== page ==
OTHER BATTLE FRONTS: James Darling vs. Gerald Hayes for starting MLB. The competition remains robust in the most hotly contested starting position battle on the team. Each player has had his moments. Hayes, however, appears to be inching toward the job, each week getting a few more reps wit the first unit, and each week making the most of them. Darling, however, has done nothing to lose the job and continues to perform well himself. This one will be a fight to the finish, and more than likely they'll both see extensive playing time during the season.
--Micheal Spurlock vs. Bryant Johnson vs. LeRon McCoy vs. Troy Walters vs. Todd Watkins for KR-PR. Spurlock was given his chance against New England in the second preseason game and literally ran with it. Walters, however, averaged more than 15 yards a punt return in the opener against Pittsburgh. Others will get their chances in the final two preseason games. It remains a wide-open competition.
ROOKIE REPORT: QB Matt Leinart, chosen 10th in the first round, signed a six-year, $51 million contract with $14 million guaranteed on Tuesday, and then on Saturday, in his pro debut in a 2-minute situation, led the team to its only points -- a field goal -- against New England.
--G Deuce Lutui, a second-round pick, is working with the second unit on the left side but has yet to challenge veteran Reggie Wells for the job.
--TE Leonard Pope, a third-round pick who is big (6-8, 265), athletic, can catch and block, made his first pro grab -- a 10-yard reception at New England. He is listed third on the depth chart but is expected to grow into a challenger to Eric Edwards and Adam Bergen, the tag-team starters last year.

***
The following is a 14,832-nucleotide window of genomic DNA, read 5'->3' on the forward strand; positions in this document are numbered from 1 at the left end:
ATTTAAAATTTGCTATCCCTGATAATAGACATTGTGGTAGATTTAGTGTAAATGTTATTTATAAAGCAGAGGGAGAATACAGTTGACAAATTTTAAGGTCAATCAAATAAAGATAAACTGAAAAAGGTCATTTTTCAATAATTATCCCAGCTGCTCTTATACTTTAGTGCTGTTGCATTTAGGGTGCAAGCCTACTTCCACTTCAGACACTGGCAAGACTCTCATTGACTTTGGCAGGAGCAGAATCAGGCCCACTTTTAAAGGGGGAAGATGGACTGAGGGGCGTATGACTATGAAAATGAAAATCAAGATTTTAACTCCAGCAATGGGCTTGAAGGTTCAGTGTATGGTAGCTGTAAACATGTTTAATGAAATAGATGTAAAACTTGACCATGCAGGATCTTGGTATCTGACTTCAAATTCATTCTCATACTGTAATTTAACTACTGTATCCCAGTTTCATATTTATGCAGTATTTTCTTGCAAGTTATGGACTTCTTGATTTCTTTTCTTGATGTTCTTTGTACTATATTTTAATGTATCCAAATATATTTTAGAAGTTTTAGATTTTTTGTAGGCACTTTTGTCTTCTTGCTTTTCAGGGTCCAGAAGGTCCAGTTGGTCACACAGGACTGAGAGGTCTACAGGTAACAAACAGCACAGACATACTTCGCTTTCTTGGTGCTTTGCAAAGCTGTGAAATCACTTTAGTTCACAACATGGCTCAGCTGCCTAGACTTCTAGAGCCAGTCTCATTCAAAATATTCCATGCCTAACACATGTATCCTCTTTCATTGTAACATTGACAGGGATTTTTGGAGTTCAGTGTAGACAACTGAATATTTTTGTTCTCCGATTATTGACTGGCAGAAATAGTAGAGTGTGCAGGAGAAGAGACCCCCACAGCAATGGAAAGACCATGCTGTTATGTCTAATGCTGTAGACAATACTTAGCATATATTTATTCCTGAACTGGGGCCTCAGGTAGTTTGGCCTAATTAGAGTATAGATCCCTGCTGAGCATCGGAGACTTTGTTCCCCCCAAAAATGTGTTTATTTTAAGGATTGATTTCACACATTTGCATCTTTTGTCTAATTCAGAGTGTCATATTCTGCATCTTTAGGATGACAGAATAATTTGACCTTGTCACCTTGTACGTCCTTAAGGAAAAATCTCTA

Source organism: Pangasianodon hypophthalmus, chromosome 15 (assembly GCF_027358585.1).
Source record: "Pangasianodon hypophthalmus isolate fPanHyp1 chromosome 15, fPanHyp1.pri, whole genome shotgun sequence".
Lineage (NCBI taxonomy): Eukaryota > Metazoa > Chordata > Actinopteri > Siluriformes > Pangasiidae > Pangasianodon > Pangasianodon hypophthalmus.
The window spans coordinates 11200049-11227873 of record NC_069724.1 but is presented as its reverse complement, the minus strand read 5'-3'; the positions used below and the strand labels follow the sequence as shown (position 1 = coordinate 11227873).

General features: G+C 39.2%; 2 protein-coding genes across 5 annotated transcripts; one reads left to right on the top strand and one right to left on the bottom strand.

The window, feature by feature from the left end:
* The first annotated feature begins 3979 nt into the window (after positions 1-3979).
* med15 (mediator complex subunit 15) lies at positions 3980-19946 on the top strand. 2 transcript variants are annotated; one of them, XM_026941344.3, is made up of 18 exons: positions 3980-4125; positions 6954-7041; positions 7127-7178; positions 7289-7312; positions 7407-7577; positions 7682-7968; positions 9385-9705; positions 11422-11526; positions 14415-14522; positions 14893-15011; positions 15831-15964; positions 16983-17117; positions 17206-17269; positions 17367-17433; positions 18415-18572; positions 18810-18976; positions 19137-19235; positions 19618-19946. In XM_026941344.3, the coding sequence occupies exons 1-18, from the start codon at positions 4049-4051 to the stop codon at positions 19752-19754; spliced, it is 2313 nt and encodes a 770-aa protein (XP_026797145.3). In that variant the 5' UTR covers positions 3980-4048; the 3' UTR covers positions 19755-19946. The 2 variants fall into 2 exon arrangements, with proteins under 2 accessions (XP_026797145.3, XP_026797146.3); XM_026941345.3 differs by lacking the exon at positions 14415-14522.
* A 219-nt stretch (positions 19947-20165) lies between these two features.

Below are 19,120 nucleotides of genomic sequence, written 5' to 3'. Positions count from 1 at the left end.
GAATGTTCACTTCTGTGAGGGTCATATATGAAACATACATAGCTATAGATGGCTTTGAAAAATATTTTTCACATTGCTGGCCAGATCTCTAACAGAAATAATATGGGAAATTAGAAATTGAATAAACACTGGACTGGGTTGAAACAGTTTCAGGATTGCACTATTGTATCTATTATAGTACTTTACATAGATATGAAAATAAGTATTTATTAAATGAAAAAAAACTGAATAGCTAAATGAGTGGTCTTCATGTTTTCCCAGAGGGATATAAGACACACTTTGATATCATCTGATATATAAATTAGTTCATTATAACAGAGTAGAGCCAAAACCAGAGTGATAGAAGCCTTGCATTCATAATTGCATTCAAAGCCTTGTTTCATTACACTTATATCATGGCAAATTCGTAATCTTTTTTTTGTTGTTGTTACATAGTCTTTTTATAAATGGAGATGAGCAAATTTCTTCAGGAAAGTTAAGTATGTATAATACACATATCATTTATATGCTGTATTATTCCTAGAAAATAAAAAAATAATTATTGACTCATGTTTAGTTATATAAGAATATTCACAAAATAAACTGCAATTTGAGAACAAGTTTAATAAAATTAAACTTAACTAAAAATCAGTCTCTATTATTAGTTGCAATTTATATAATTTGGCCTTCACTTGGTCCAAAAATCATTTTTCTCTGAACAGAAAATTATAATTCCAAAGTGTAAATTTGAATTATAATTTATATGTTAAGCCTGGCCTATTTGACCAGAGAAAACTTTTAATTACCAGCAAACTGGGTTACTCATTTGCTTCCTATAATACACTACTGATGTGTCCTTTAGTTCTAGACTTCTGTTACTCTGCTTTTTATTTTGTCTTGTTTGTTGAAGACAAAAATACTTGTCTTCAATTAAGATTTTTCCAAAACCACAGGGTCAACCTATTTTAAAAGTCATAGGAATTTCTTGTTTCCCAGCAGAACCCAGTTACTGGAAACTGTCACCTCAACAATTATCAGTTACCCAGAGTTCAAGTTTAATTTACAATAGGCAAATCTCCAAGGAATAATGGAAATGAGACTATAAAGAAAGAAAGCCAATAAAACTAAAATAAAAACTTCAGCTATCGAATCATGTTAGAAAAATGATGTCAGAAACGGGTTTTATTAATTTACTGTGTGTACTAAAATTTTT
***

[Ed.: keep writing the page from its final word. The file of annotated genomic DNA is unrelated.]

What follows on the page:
--NT Gabe Watson, a fourth-round pick, has the physical tools to challenge Kendrick Clancy for the starting job, but Clancy's experience has him firmly on the first unit early with Langston Moore listed second, ahead of Watson, who is on the third level. The key will be Watson's mindset.
PLAYER OF THE WEEK: QB Matt Leinart, signed on Tuesday, was tossed into a two-minute situation against New England's formidable defense in his pro debut Saturday and promptly directed a 54-yard drive to a field goal. Most surprising were Leinart's two scrambles for 29 yards to keep it going, a trait he rarely had to use in college at Southern California, leading many to the assumption that Leinart had no wheels. He was decent with the arm, too, all things considered.
INJURY REPORT: DE Bertrand Berry (knee), the right-side starter, left the New England preseason game in the first half and did not return. He will undergo an MRI as a precaution but the injury is not believed to be serious.
--C Alex Stepanovich, the starter who struggled through an injury-plagued 2005 after starting every game in 2004 as a rookie, suffered a chest bruise against the Patriots and did not return. The injury, however, is not believed to be serious.
--OLB Karlos Dansby (toe, thumb), the strong-side starter, got a second opinion on the toe and evidently will not need surgery. But he has yet to return to practice and the team is irked.
--RT Oliver Ross (knee), the right-side starter, had surgery on a torn meniscus and could miss the first couple of weeks of the regular season.
--DE-DT Kenny King, the first backup at under tackle and right-side DE, had surgery to remove a plate from his wrist and is out about 10 weeks. Given that he missed each of the past two seasons, there is doubt that the team will keep a roster spot warm for him.
--RB Roger Robinson, who set an NFL Europe season rushing record in the spring, suffered a toe injury early in the opening workout and will miss about a month. He appeared to be a long-shot to make the roster but is a strong practice-squad candidate.
--FB James Hodgins (knee) was placed on the Physically Unable to Perform list. He missed all of last season. The team was hoping that the big-body (6-1, 275), who was Marshall Faulk's lead blocker when St. Louis won the Super Bowl, would be able to return to lead for Edgerrin James.
--G Rolando Cantu (knee) became the team's first player this season to be placed on Injured Reserve.
Battles, Injuries, and No Good News So Far